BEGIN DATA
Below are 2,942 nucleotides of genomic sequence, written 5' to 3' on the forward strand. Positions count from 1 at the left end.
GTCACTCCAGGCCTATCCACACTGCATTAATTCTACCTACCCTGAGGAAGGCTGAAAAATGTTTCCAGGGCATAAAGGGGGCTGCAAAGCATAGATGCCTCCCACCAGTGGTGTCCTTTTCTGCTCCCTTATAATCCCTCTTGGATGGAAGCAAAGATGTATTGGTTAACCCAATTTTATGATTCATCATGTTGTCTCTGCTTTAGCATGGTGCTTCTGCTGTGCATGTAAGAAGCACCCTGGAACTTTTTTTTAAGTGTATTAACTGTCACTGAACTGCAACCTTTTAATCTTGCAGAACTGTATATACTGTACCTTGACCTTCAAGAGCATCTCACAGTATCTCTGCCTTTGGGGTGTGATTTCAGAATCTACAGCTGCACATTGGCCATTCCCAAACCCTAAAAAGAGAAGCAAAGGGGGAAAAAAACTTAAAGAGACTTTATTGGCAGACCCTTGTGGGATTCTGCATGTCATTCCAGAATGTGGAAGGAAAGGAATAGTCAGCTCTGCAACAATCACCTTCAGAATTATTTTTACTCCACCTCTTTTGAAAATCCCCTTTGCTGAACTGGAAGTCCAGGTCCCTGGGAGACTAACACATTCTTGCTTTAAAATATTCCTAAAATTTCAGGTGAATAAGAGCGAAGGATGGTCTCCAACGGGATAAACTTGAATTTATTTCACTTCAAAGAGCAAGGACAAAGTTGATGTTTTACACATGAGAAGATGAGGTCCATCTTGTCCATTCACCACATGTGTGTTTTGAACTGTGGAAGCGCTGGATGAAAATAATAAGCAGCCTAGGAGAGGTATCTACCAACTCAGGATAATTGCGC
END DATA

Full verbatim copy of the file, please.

Below are 2,942 nucleotides of genomic sequence, written 5' to 3' on the forward strand. Positions count from 1 at the left end.
GTCACTCCAGGCCTATCCACACTGCATTAATTCTACCTACCCTGAGGAAGGCTGAAAAATGTTTCCAGGGCATAAAGGGGGCTGCAAAGCATAGATGCCTCCCACCAGTGGTGTCCTTTTCTGCTCCCTTATAATCCCTCTTGGATGGAAGCAAAGATGTATTGGTTAACCCAATTTTATGATTCATCATGTTGTCTCTGCTTTAGCATGGTGCTTCTGCTGTGCATGTAAGAAGCACCCTGGAACTTTTTTTTAAGTGTATTAACTGTCACTGAACTGCAACCTTTTAATCTTGCAGAACTGTATATACTGTACCTTGACCTTCAAGAGCATCTCACAGTATCTCTGCCTTTGGGGTGTGATTTCAGAATCTACAGCTGCACATTGGCCATTCCCAAACCCTAAAAAGAGAAGCAAAGGGGGAAAAAAACTTAAAGAGACTTTATTGGCAGACCCTTGTGGGATTCTGCATGTCATTCCAGAATGTGGAAGGAAAGGAATAGTCAGCTCTGCAACAATCACCTTCAGAATTATTTTTACTCCACCTCTTTTGAAAATCCCCTTTGCTGAACTGGAAGTCCAGGTCCCTGGGAGACTAACACATTCTTGCTTTAAAATATTCCTAAAATTTCAGGTGAATAAGAGCGAAGGATGGTCTCCAACGGGATAAACTTGAATTTATTTCACTTCAAAGAGCAAGGACAAAGTTGATGTTTTACACATGAGAAGATGAGGTCCATCTTGTCCATTCACCACATGTGTGTTTTGAACTGTGGAAGCGCTGGATGAAAATAATAAGCAGCCTAGGAGAGGTATCTACCAACTCAGGATAATTGCGC